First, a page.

Nancy Leask grew up in southern Connecticut and the rural suburbs west of Boston. She attended the University of Minnesota, where she ended up falling in love with the open vistas, cold temperatures and clean air of the northern Midwestern plains. She returned to the Boston area just in time to experience the blizzard of 1978 and settle into Somerville. She landed in Roslindale in 1998, where she purchased a 1906 two-family house with a friend. She has worked with Ray Dunetz Landscape Architecture in Jamaica Plain for the last 15 years. Over the years, she discovered that she loves old houses. She has been volunteering with Roslindale Green and Clean for over 10 years, which is a valuable garden club resource in Roslindale that has helped her learn and gain an appreciation for hardy, urban-tolerant plants. Fast forwarding to her volunteer work in the gardens of the Loring Greenough House starting in 2008, she later became involved with the Landscape committee at the house, which led to her eventually becoming a board member in 2012. With her history as a landscape architect, she has assisted with many of the landscape improvement projects over the last 10 years at LGH. Nancy serves on the Finance and Landscape committees, and has been involved with the Holiday Open House for a number of years.
Maya Baca has served as co-chair of the Collections Committee since February 2019. She is passionate about preserving and interpreting history for the purpose of public engagement. Looking to use her historical research and museum studies skills while supporting her local community, Maya became involved with the Loring Greenough House in June 2018. Some of her training includes work in collections, historical interpretation, and the design and production of exhibitions. Maya also holds a bachelor’s in history and a master’s in theory and history of international relations.
Rhea Becker, a longtime journalist, served as president of the Jamaica Plain Historical Society for many years, launching the Society’s walking tour series, which has been running for more than 25 years. She is the owner of a home organizing business called The Clutter Queen. She worked for many years as editor of The Harvard University Gazette, and then as editor of the Emerson College magazine, also managing the college’s social media efforts. A longtime journalist with extensive writing and editing experience, she has worked for People magazine, The Harvard University Gazette, The Boston Globe, The Boston Phoenix, and other media. For six years, she managed her own blog — The Boomer Chronicles. Becker also holds a part-time position with a Boston-based nonprofit called Culture Reframed overseeing communications and marketing. She graduated from Boston University with a bachelor’s degree in journalism, and from Emerson College with a master’s in integrated marketing. Rhea moved to Jamaica Plain in 1994 and lives around the corner from the Loring Greenough House.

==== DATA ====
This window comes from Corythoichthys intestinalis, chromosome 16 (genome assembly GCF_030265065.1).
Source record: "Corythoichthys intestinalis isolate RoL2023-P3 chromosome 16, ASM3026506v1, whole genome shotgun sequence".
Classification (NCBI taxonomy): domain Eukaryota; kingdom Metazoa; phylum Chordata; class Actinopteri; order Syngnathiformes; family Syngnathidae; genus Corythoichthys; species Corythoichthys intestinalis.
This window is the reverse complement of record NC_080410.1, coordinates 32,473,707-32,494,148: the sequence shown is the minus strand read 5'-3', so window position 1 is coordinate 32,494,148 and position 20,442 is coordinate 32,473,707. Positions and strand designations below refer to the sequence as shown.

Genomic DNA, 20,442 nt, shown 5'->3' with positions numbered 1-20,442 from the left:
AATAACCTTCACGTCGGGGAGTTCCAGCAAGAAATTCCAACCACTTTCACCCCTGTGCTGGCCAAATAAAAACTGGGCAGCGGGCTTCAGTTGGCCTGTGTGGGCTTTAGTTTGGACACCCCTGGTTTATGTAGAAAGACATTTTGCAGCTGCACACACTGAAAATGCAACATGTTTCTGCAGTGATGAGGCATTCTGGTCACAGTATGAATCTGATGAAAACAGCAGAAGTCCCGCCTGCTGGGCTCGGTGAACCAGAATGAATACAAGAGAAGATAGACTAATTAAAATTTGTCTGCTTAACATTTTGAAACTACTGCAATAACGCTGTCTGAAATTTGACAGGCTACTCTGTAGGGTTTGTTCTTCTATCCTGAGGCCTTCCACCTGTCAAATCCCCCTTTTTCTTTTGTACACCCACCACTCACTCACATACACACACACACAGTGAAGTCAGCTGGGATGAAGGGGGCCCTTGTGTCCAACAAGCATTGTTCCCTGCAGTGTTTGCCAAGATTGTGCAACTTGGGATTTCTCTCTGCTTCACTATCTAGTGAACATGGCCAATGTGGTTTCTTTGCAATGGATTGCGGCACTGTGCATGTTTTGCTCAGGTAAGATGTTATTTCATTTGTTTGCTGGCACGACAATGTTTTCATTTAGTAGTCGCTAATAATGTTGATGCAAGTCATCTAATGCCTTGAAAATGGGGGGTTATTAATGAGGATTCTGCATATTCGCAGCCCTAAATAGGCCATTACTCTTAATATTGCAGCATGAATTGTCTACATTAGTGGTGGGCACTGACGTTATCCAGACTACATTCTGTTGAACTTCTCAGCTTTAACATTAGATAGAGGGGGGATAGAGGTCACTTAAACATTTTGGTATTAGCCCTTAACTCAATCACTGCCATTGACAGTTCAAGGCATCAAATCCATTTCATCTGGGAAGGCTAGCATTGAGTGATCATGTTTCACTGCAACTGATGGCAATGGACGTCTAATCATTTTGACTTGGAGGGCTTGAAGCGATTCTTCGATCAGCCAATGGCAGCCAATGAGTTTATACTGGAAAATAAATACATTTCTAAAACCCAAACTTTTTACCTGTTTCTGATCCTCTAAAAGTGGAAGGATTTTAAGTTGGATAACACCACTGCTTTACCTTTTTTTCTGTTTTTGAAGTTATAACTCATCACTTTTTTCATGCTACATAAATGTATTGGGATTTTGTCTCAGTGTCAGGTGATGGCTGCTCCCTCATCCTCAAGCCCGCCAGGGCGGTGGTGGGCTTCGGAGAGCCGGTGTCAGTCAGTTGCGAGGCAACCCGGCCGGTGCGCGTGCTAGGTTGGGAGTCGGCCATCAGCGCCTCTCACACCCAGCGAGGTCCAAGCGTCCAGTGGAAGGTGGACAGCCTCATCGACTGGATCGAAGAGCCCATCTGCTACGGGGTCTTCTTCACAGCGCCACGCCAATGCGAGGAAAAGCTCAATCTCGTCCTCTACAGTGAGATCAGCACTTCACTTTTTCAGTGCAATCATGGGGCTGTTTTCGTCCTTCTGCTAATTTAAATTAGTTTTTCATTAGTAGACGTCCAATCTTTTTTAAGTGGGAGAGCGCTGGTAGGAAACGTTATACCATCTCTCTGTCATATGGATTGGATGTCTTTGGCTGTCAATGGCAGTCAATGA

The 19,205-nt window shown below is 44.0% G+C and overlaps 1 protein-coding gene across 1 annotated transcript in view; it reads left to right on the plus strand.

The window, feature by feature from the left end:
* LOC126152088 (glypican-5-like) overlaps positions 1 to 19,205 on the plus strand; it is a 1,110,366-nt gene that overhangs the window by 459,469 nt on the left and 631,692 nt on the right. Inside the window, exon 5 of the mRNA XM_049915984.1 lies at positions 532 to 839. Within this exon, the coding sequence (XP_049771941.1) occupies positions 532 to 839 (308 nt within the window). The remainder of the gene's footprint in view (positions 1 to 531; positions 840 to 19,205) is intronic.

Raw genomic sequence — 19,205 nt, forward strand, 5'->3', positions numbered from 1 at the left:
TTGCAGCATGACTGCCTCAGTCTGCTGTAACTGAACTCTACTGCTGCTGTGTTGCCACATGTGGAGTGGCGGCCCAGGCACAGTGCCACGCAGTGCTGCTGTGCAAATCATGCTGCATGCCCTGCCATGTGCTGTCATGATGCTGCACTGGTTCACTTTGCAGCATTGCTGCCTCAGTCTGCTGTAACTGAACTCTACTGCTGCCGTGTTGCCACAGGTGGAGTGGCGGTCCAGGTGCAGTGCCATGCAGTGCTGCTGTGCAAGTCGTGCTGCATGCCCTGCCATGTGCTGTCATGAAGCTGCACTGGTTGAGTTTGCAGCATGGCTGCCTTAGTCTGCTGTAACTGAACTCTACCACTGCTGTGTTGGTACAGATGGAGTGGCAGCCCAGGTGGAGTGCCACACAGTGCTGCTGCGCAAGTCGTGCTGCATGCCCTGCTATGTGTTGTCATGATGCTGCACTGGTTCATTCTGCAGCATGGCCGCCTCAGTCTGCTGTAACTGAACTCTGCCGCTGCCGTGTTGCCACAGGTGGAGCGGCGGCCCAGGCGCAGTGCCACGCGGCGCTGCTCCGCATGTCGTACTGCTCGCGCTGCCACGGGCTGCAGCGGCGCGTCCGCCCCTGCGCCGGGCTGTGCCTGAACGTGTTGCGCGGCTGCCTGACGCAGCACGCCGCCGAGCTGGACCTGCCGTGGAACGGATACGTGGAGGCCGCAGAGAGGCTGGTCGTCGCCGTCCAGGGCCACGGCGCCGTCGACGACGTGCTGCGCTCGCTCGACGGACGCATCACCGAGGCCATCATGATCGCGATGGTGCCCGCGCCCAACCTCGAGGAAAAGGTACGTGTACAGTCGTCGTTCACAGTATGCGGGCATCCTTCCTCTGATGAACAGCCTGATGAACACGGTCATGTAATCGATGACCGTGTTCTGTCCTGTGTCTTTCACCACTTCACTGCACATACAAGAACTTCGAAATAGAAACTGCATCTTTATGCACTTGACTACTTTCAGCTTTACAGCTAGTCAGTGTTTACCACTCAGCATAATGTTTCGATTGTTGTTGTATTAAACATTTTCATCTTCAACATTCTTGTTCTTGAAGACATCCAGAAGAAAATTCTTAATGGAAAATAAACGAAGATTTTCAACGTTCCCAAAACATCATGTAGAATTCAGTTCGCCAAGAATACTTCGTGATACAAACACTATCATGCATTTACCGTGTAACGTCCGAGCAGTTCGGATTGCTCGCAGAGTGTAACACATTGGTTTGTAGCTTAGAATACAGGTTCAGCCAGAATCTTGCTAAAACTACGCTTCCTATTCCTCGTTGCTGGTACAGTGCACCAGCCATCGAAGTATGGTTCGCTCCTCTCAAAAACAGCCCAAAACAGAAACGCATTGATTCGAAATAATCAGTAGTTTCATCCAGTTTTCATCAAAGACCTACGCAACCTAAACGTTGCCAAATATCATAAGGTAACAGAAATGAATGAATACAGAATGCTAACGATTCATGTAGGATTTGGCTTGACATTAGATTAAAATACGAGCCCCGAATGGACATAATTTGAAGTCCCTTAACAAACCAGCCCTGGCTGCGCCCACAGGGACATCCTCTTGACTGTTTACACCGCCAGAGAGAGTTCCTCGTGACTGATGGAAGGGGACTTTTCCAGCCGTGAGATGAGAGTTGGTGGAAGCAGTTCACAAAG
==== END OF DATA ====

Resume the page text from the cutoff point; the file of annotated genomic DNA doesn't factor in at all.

Dorothy Clark grew up in Boston and has lived in Jamaica Plain since 1985. Her love of old houses became a passion for historic preservation when she joined the group of Brookline and JP residents who fought to save the Pinebank Mansion on Jamaica Pond. Although the group’s efforts were not successful, Dorothy discovered that she wanted to be involved with the stewardship of historical and cultural resources. Answering a call for docents in June 2013, Dorothy made her way over to the Loring Greenough House with two goals in mind: to supplement her studies in the historic preservation master’s degree program at Boston Architectural College and to volunteer for a longtime Jamaica Plain institution. Serving as a docent led to joining the House Management Committee. In January 2016, Dorothy became co-chair of the Education Committee. Also in January 2016, Dorothy was awarded a Master of Design Studies in Historic Preservation. Dorothy also holds a master’s degree in American history and a bachelor’s degree in journalism/English from the University of Massachusetts Amherst. A full-time journalist in her previous career, Dorothy worked for the Boston Globe and the Boston Herald for more than two decades as a copy editor, and wrote feature stories as well as music and book reviews. She currently works as editorial services manager at Historic New England and is editor of Historic New England magazine.